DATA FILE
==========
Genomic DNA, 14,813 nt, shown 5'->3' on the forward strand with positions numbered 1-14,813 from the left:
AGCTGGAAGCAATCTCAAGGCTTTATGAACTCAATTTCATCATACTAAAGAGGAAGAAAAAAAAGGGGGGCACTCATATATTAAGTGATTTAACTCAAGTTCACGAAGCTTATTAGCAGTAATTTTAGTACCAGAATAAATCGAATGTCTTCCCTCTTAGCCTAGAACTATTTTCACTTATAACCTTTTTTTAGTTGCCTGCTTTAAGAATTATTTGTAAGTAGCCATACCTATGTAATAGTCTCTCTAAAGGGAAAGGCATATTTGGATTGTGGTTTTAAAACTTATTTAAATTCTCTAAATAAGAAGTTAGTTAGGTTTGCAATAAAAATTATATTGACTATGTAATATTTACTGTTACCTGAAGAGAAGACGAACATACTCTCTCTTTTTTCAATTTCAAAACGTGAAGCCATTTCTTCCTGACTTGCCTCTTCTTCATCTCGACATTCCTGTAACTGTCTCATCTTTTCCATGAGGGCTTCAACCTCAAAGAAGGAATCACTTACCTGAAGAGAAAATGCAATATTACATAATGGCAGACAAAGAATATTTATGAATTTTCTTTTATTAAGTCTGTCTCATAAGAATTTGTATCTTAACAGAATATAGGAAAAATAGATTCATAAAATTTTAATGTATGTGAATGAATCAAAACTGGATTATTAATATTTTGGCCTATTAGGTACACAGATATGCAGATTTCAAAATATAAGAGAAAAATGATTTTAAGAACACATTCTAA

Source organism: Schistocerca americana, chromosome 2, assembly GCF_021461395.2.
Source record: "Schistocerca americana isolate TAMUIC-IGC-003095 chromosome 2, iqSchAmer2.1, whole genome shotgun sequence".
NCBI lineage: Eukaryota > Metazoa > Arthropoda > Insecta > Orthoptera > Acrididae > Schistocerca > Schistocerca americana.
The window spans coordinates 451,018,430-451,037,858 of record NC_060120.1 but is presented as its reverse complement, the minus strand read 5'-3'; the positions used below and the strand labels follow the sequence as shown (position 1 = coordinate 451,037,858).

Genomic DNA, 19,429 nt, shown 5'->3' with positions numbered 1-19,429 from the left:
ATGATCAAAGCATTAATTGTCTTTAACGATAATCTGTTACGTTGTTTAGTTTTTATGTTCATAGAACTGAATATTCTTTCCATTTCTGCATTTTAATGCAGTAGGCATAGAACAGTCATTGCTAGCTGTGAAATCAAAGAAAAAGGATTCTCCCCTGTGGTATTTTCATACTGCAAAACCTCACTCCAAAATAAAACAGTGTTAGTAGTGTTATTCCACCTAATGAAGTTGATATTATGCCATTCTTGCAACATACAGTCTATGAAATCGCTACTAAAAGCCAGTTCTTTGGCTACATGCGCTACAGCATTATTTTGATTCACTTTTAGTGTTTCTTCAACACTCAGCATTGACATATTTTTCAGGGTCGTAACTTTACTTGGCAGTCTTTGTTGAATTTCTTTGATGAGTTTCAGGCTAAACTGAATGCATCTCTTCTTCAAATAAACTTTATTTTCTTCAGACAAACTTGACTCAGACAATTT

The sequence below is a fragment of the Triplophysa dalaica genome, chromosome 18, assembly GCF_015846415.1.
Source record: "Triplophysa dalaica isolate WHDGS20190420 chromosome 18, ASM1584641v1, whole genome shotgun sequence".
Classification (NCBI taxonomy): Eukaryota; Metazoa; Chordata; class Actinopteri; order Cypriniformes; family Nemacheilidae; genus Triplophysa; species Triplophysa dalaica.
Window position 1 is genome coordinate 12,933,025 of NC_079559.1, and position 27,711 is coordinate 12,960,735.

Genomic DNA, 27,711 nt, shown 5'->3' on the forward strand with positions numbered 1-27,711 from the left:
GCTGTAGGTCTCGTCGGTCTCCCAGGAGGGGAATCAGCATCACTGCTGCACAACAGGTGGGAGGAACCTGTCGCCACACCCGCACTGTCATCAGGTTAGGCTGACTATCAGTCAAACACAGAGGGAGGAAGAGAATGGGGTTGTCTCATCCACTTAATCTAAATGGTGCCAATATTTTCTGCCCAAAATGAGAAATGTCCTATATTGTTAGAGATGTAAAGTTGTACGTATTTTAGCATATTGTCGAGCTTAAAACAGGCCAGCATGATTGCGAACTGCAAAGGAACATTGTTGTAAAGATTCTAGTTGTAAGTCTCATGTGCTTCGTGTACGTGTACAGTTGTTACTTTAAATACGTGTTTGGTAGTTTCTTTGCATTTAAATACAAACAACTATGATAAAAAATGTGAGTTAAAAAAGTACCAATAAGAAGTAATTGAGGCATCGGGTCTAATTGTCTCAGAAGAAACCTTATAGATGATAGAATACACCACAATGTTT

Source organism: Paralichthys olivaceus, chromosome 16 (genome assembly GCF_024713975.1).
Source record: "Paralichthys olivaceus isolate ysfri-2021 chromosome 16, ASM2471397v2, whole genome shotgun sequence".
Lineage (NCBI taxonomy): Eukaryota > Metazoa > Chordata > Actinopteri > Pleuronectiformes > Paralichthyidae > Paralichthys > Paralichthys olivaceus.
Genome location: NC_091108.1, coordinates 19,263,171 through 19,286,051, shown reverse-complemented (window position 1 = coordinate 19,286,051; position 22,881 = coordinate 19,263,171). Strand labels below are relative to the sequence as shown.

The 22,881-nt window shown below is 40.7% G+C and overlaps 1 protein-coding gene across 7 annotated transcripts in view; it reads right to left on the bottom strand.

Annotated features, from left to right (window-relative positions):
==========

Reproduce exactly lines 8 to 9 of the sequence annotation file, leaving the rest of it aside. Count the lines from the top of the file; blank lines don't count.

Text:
ATGATCAAAGCATTAATTGTCTTTAACGATAATCTGTTACGTTGTTTAGTTTTTATGTTCATAGAACTGAATATTCTTTCCATTTCTGCATTTTAATGCAGTAGGCATAGAACAGTCATTGCTAGCTGTGAAATCAAAGAAAAAGGATTCTCCCCTGTGGTATTTTCATACTGCAAAACCTCACTCCAAAATAAAACAGTGTTAGTAGTGTTATTCCACCTAATGAAGTTGATATTATGCCATTCTTGCAACATACAGTCTATGAAATCGCTACTAAAAGCCAGTTCTTTGGCTACATGCGCTACAGCATTATTTTGATTCACTTTTAGTGTTTCTTCAACACTCAGCATTGACATATTTTTCAGGGTCGTAACTTTACTTGGCAGTCTTTGTTGAATTTCTTTGATGAGTTTCAGGCTAAACTGAATGCATCTCTTCTTCAAATAAACTTTATTTTCTTCAGACAAACTTGACTCAGACAATTT

The sequence below is a fragment of the Triplophysa dalaica genome, chromosome 18, assembly GCF_015846415.1.